It is early evening on Nov. 17. In Room 120 of Stanford’s Old Union, a handful of students sit around a table, calling voters across the states of Iowa and Nevada. Scattered around the room are hand-painted rally signs made by students and bearing various slogans — “GET $ OUT OF POLITICS,” “STOP CLIMATE CHANGE,” “DEMILITARIZE THE POLICE.” One student hunches over his computer, saying into his phone, “Good evening, I’m a volunteer for Bernie Sanders’s campaign…”
Stanford for Bernie, a Stanford student group, arranged the call center event in support of Bernie Sanders’s presidential campaign. Though a number of candidates from both major parties enjoy some support from the student body, Stanford for Bernie is a loose collective of students that has formed behind its titular candidate, and has dedicated a lot of time to getting the word out about Sanders’s campaign.
The Iowa caucus is on Feb. 1, but Stanford for Bernie is wasting no time mobilizing supporters. Week nine of the quarter is a busy time for Stanford students — despite being active for two hours, only four students showed up to participate in the phone bank.
One of these students is Stanford for Bernie’s founder, Carla Genai ’17. Despite the quiet turnout, Genai showed excitement and not disappointment.
“[The turnout] suggests that there are many more supporters and potential volunteers on campus that we have yet to meet,” Genai said.
The other students in the room spoke of what led them to put their faith in Sanders’s campaign.
“He’s consistent,” said Stevan Jeknic, a graduate student. “There [are] a lot of politicians who say things that I agree with, but Bernie’s one of the few people who I actually trust will do something about it and work towards those goals.
Another student, Hormazd Godrej ’18, said that he was drawn to Sanders’s “authenticity — the fact that he stands up for what he believes in.”
“Whatever views he puts forward, even if I don’t agree with them, they are his views and not views that are being put on him by corporate donors,” Godrej added.
Beyond Stanford, Sanders has a way with young voters and social media. His Facebook page has nearly 2 million likes, almost 200,000 more than rival Hillary Clinton’s. People following Sanders express their support using the #FeelTheBern hashtag, a pun off his first name.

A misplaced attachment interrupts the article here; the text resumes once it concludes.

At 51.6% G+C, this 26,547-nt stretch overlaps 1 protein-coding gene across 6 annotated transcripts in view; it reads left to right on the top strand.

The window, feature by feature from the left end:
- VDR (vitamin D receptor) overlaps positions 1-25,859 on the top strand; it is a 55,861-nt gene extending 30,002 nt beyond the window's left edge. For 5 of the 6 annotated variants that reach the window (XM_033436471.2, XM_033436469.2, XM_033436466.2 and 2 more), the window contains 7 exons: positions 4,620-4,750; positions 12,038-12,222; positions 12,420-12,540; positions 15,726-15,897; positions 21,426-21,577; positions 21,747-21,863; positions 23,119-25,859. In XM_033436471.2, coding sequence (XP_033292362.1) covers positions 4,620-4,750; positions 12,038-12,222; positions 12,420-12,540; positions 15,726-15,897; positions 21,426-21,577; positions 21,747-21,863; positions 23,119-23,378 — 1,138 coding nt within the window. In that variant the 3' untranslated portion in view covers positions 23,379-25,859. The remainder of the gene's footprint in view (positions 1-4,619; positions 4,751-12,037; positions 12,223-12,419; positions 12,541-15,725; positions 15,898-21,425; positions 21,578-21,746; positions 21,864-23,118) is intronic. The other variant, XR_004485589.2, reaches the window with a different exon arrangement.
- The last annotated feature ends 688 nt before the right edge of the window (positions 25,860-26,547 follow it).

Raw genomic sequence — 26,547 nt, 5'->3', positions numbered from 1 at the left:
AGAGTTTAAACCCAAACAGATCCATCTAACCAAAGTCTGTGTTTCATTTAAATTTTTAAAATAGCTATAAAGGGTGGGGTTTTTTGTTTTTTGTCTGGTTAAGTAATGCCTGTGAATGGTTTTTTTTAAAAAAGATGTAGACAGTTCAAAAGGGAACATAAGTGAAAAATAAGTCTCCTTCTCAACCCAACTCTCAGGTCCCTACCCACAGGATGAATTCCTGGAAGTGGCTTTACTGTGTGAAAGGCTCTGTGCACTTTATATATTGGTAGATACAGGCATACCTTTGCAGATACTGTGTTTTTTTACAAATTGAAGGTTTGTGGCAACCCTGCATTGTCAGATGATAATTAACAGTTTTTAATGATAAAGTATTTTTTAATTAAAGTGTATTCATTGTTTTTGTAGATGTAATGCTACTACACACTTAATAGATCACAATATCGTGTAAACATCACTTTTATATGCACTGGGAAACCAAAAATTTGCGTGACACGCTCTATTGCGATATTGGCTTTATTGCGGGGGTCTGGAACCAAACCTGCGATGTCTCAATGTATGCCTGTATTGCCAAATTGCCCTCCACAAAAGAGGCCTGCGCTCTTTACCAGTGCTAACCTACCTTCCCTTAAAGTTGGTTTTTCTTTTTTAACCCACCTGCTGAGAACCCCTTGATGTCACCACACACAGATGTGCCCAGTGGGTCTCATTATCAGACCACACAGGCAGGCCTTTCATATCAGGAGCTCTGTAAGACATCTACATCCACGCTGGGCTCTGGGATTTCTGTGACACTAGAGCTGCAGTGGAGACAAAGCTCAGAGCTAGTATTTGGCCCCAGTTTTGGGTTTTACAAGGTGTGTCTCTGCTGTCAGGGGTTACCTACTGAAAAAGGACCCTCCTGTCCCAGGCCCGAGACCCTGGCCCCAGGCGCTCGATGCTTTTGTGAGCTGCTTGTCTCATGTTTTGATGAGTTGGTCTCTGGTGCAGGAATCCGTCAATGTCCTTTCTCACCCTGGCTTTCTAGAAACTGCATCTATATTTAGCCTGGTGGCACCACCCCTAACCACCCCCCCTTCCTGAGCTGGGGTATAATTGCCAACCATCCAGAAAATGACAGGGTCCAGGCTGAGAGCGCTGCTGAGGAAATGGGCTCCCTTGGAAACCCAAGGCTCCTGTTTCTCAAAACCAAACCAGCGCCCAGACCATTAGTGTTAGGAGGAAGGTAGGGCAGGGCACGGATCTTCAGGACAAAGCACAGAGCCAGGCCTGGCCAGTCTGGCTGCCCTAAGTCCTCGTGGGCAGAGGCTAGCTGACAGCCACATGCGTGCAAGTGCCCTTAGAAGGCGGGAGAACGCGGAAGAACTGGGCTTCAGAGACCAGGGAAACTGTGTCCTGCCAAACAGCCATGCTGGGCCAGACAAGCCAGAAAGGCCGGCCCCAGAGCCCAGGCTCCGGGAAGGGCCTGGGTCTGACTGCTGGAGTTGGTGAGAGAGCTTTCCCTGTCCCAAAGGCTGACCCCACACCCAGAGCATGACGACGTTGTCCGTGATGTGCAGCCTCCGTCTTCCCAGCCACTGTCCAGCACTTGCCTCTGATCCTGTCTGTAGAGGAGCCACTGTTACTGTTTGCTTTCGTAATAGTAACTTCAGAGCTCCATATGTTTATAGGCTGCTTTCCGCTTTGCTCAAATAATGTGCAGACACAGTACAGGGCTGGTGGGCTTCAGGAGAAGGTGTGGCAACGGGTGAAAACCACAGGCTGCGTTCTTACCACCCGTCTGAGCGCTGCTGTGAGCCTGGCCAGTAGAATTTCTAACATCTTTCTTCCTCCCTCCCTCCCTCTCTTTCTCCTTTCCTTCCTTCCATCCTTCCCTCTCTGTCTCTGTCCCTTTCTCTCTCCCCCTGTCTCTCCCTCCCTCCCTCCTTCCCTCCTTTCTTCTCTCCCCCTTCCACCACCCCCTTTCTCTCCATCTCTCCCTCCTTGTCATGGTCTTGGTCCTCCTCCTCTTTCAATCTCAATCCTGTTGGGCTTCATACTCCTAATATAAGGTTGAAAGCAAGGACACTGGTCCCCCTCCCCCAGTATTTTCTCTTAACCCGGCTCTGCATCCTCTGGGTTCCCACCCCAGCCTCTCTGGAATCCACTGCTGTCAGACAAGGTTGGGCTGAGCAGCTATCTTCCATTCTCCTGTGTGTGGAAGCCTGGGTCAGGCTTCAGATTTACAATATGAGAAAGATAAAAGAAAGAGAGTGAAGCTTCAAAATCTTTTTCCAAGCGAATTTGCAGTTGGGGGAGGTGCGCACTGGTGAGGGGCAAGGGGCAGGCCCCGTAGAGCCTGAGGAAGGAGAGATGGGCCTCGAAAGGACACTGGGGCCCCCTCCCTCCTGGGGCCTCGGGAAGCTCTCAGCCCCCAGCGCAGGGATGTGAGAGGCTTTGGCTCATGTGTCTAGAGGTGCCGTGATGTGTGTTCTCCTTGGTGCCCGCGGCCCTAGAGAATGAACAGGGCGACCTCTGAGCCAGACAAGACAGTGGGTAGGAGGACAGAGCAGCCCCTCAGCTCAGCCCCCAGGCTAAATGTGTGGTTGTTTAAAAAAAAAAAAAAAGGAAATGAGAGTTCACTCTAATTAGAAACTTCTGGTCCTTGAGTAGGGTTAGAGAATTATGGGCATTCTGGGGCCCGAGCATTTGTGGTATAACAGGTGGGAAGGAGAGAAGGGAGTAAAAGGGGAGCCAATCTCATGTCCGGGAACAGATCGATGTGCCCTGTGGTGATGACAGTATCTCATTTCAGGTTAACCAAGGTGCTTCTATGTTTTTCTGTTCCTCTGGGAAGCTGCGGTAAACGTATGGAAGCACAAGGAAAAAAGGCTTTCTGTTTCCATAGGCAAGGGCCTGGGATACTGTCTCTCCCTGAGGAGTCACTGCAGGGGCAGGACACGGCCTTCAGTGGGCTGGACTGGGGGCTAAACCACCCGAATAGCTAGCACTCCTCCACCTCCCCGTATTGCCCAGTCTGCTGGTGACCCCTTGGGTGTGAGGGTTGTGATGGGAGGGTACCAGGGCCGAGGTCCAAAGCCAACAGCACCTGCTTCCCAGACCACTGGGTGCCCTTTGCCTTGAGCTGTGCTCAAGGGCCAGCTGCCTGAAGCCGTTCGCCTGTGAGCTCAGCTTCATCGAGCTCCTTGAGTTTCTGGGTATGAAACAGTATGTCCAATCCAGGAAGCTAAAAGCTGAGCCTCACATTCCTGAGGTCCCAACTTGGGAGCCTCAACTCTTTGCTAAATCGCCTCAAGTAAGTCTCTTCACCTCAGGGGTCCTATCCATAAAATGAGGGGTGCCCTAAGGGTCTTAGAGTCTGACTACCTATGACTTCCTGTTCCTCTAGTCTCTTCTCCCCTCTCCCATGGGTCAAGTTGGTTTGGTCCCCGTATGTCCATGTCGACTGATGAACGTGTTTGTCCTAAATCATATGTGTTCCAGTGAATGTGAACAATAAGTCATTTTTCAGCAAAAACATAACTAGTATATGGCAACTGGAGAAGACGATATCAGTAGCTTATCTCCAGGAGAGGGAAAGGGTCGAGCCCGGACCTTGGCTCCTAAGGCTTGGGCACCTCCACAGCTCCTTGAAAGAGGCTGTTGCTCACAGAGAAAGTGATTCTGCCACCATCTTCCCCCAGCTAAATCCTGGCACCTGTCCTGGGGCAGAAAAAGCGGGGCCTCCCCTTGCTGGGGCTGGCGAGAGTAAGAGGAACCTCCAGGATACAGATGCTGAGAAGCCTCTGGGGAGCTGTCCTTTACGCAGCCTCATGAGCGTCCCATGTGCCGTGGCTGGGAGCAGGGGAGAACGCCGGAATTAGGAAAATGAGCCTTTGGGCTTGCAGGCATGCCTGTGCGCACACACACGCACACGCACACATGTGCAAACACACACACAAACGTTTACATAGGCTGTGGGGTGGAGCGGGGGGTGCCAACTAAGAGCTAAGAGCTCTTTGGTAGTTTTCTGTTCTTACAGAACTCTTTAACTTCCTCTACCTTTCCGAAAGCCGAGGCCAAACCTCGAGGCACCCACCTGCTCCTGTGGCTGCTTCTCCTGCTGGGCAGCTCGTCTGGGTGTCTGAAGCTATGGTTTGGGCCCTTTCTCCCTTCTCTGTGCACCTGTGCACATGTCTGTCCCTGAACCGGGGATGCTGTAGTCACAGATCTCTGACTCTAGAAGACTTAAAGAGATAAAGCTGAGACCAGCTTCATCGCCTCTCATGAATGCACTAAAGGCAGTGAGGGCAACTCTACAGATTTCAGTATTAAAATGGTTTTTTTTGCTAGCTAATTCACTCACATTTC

“Despite being…what is he, 72 years old?” Genai asked (Sanders is 74). “He still doesn’t feel like the establishment, and I think that’s really exciting and refreshing,” Genai said.
Starting a support group at Stanford
The phone bank was not the first event hosted by Stanford for Bernie, nor was it their first phone bank. Since the beginning of the school year, Stanford for Bernie has held about 10 events — phone banks, rallies, debate watch parties — aimed at engaging Stanford students.
Genai admitted that she “initially was not a huge Bernie fan” upon first hearing about him, supporting Clinton early in the race. But the more Genai heard about Sanders, the more she began to favor Sanders.
“If a candidate can be Bernie, why would I vote for Hillary?” she said.
A summer internship in New York brought Genai into contact with a friend involved in Columbia University’s Columbia for Bernie. Inspired to create a similar group at Stanford, Genai founded Stanford for Bernie on Sept. 6, 2015. It is not an official Stanford student group, but rather a Facebook page, which has 176 likes as of Jan. 10. Genai said that 72 students have registered as volunteers and signed up to be on the group’s mailing list.
“The campaign really is relying on grassroots effort[s],” Genai said. “It’s really impressive to see that there are still a number of dedicated students.”
Stanford is not the only college whose students have created a “for Bernie” Facebook page. The Stanford for Bernie Facebook page has liked similar pages from Brown, Duke, Yale, Harvard and Columbia, which shares a page with Barnard.
Stanford for Bernie’s co-leader is doctoral student Gregg Sparkman. Sparkman was politically active over the summer, involving himself with local volunteer events after Sanders’s campaign took off. When the school year started, Sparkman looked into what was going on with the Sanders campaign at Stanford.
“There was an organizers’ meeting that was on the Stanford campus,” Sparkman said. “When the fall came around, I met with some people who were interested in doing events and things like that on campus.”
On Oct. 8, Stanford for Bernie held one of their first events — a phone bank for New York voters. Although the New York primary will not be held until April, the deadline for that state’s voters to register as Democrats was Oct. 9. Since only registered Democrats can vote for Democratic candidates, Stanford for Bernie was urgently trying to convert as many voters as possible before the deadline.